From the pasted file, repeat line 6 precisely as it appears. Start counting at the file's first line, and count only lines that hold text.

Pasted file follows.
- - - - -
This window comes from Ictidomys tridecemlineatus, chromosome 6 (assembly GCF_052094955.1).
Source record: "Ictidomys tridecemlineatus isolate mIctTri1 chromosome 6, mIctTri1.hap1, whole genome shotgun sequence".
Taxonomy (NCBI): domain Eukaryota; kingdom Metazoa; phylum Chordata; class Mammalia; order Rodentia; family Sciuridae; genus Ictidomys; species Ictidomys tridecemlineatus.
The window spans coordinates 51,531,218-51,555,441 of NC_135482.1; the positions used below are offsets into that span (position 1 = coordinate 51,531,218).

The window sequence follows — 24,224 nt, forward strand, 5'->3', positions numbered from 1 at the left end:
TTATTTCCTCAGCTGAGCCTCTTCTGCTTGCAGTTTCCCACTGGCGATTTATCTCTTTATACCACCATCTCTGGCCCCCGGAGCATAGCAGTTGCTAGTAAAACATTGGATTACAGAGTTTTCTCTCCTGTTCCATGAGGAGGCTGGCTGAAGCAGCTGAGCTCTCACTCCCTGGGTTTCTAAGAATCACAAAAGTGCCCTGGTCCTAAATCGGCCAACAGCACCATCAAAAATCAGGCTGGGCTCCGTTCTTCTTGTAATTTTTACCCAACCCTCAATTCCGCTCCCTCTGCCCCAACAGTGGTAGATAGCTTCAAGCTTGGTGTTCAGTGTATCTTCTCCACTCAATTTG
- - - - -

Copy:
TTATTTCCTCAGCTGAGCCTCTTCTGCTTGCAGTTTCCCACTGGCGATTTATCTCTTTATACCACCATCTCTGGCCCCCGGAGCATAGCAGTTGCTAGTAAAACATTGGATTACAGAGTTTTCTCTCCTGTTCCATGAGGAGGCTGGCTGAAGCAGCTGAGCTCTCACTCCCTGGGTTTCTAAGAATCACAAAAGTGCCCTGGTCCTAAATCGGCCAACAGCACCATCAAAAATCAGGCTGGGCTCCGTTCTTCTTGTAATTTTTACCCAACCCTCAATTCCGCTCCCTCTGCCCCAACAGTGGTAGATAGCTTCAAGCTTGGTGTTCAGTGTATCTTCTCCACTCAATTTG